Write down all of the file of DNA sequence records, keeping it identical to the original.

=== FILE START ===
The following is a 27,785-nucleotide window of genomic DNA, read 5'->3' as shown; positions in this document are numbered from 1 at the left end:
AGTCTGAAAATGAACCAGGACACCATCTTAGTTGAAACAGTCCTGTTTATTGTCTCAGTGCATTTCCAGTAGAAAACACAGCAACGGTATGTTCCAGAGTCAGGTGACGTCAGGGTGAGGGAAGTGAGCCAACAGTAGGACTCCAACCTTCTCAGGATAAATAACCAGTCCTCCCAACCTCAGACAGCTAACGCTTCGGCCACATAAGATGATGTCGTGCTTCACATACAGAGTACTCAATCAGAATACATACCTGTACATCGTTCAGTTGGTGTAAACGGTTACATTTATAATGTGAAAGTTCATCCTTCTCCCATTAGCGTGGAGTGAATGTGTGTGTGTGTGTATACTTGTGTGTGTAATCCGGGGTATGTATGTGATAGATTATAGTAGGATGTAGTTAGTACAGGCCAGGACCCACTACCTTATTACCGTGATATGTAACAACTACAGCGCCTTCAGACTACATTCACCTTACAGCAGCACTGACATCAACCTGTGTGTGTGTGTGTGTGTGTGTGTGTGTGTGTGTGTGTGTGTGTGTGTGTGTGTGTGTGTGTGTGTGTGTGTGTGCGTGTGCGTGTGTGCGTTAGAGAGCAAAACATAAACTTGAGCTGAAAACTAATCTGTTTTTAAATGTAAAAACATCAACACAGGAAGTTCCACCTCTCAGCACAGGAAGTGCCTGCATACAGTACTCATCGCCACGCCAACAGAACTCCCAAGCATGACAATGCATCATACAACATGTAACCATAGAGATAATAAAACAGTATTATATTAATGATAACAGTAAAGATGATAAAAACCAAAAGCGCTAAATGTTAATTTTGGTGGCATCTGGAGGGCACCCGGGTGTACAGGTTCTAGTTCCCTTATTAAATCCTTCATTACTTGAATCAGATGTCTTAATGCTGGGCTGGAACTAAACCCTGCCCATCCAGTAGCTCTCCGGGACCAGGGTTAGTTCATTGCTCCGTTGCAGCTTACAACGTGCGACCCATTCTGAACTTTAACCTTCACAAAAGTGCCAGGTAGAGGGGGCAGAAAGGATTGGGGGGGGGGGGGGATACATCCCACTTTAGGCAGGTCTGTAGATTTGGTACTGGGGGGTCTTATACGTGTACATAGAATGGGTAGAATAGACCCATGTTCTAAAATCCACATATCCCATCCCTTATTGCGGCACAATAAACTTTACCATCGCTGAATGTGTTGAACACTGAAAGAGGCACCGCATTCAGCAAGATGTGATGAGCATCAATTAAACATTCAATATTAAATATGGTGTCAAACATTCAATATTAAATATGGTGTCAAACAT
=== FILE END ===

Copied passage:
The following is a 27,785-nucleotide window of genomic DNA, read 5'->3' as shown; positions in this document are numbered from 1 at the left end:
AGTCTGAAAATGAACCAGGACACCATCTTAGTTGAAACAGTCCTGTTTATTGTCTCAGTGCATTTCCAGTAGAAAACACAGCAACGGTATGTTCCAGAGTCAGGTGACGTCAGGGTGAGGGAAGTGAGCCAACAGTAGGACTCCAACCTTCTCAGGATAAATAACCAGTCCTCCCAACCTCAGACAGCTAACGCTTCGGCCACATAAGATGATGTCGTGCTTCACATACAGAGTACTCAATCAGAATACATACCTGTACATCGTTCAGTTGGTGTAAACGGTTACATTTATAATGTGAAAGTTCATCCTTCTCCCATTAGCGTGGAGTGAATGTGTGTGTGTGTGTATACTTGTGTGTGTAATCCGGGGTATGTATGTGATAGATTATAGTAGGATGTAGTTAGTACAGGCCAGGACCCACTACCTTATTACCGTGATATGTAACAACTACAGCGCCTTCAGACTACATTCACCTTACAGCAGCACTGACATCAACCTGTGTGTGTGTGTGTGTGTGTGTGTGTGTGTGTGTGTGTGTGTGTGTGTGTGTGTGTGTGTGTGTGTGTGTGTGTGCGTGTGCGTGTGTGCGTTAGAGAGCAAAACATAAACTTGAGCTGAAAACTAATCTGTTTTTAAATGTAAAAACATCAACACAGGAAGTTCCACCTCTCAGCACAGGAAGTGCCTGCATACAGTACTCATCGCCACGCCAACAGAACTCCCAAGCATGACAATGCATCATACAACATGTAACCATAGAGATAATAAAACAGTATTATATTAATGATAACAGTAAAGATGATAAAAACCAAAAGCGCTAAATGTTAATTTTGGTGGCATCTGGAGGGCACCCGGGTGTACAGGTTCTAGTTCCCTTATTAAATCCTTCATTACTTGAATCAGATGTCTTAATGCTGGGCTGGAACTAAACCCTGCCCATCCAGTAGCTCTCCGGGACCAGGGTTAGTTCATTGCTCCGTTGCAGCTTACAACGTGCGACCCATTCTGAACTTTAACCTTCACAAAAGTGCCAGGTAGAGGGGGCAGAAAGGATTGGGGGGGGGGGGGGATACATCCCACTTTAGGCAGGTCTGTAGATTTGGTACTGGGGGGTCTTATACGTGTACATAGAATGGGTAGAATAGACCCATGTTCTAAAATCCACATATCCCATCCCTTATTGCGGCACAATAAACTTTACCATCGCTGAATGTGTTGAACACTGAAAGAGGCACCGCATTCAGCAAGATGTGATGAGCATCAATTAAACATTCAATATTAAATATGGTGTCAAACATTCAATATTAAATATGGTGTCAAACAT